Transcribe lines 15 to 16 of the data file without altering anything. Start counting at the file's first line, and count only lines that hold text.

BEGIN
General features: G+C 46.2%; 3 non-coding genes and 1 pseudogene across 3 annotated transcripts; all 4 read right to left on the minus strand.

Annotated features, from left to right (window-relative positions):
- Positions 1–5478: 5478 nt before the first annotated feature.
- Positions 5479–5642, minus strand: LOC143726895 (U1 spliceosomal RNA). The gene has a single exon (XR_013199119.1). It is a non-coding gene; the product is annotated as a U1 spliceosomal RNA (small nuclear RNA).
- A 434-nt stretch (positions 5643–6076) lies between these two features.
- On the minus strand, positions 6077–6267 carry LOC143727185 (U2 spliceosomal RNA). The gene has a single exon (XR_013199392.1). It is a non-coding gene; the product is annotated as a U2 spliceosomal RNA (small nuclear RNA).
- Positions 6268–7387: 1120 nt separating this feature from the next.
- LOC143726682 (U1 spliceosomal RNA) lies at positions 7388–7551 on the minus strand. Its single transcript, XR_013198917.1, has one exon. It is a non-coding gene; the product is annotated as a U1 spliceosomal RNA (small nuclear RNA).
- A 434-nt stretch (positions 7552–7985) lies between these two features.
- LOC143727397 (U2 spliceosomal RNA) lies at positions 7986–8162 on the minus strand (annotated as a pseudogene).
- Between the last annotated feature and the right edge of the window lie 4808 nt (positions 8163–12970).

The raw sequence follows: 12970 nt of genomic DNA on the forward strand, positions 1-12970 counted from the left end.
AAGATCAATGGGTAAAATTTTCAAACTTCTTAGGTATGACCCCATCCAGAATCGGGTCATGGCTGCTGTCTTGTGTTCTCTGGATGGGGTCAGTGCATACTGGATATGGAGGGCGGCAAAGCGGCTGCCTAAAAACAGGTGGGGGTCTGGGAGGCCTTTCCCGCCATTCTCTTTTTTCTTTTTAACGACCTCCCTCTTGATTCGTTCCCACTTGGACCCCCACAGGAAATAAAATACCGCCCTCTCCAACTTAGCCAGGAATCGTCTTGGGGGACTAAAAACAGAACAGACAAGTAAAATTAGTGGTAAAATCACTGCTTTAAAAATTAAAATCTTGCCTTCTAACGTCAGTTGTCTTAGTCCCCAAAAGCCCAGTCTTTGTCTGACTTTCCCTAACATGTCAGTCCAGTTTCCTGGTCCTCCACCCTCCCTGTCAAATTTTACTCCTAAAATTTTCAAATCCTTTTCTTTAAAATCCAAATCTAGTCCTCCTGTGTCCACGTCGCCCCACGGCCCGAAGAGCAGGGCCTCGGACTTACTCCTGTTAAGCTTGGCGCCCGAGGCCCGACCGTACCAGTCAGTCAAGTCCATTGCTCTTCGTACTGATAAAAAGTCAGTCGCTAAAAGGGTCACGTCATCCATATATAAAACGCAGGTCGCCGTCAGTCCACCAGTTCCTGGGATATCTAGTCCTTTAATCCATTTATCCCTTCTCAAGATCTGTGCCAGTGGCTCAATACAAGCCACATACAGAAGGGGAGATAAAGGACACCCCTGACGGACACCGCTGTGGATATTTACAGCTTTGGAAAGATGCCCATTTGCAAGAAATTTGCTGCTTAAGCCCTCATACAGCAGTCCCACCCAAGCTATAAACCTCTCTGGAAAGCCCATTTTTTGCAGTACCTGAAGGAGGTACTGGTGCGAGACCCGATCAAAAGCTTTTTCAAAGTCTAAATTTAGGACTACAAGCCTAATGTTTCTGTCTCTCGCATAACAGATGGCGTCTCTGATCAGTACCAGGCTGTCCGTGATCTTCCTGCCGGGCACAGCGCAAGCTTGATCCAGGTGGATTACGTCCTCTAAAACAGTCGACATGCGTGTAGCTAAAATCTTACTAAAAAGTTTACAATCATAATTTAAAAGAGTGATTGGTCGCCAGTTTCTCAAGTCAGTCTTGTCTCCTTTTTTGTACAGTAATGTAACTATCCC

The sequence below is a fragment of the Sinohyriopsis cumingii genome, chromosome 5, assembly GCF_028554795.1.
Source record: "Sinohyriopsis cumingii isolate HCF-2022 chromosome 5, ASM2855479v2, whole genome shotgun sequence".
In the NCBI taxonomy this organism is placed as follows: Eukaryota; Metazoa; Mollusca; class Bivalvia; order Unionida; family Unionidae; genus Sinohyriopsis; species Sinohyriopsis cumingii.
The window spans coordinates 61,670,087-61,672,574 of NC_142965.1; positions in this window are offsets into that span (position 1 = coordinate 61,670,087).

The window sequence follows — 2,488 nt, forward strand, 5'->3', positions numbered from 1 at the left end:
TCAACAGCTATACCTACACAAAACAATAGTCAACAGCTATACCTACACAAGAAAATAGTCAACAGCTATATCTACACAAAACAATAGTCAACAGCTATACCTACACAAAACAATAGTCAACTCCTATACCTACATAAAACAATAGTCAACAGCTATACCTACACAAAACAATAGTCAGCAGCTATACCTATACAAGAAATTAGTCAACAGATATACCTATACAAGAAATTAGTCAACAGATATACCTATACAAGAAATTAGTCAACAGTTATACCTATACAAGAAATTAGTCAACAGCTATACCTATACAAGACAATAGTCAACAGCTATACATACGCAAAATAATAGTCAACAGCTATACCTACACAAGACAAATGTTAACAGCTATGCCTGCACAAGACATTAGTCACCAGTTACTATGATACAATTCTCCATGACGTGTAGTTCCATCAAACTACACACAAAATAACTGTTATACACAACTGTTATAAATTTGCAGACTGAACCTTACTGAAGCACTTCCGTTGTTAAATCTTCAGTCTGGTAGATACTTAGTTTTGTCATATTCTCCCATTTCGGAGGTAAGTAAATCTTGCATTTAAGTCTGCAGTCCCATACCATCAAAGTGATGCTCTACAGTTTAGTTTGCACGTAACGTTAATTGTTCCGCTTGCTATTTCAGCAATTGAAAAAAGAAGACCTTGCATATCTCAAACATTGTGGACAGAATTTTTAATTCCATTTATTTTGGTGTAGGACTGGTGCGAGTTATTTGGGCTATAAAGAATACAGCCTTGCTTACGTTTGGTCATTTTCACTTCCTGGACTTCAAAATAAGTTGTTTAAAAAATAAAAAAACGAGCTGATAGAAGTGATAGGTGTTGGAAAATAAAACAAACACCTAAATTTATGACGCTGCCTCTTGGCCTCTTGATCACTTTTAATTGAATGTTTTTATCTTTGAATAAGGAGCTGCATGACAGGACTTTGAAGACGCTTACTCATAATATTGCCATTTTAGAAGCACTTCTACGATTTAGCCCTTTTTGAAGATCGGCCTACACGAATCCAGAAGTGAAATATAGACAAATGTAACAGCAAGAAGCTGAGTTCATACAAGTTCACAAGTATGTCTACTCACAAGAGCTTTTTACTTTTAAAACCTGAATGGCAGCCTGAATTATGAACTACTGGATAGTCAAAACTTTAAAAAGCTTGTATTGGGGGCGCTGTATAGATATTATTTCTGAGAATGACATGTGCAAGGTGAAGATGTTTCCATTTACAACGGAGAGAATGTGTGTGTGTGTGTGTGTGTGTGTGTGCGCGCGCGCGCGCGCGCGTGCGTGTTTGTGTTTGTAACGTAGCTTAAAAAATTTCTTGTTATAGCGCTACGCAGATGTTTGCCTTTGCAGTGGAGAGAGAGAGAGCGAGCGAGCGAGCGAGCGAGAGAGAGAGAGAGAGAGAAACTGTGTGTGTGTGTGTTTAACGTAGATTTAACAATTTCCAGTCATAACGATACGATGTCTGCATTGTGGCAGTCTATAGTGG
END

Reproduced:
Source record: "Sinohyriopsis cumingii isolate HCF-2022 chromosome 5, ASM2855479v2, whole genome shotgun sequence".
In the NCBI taxonomy this organism is placed as follows: Eukaryota; Metazoa; Mollusca; class Bivalvia; order Unionida; family Unionidae; genus Sinohyriopsis; species Sinohyriopsis cumingii.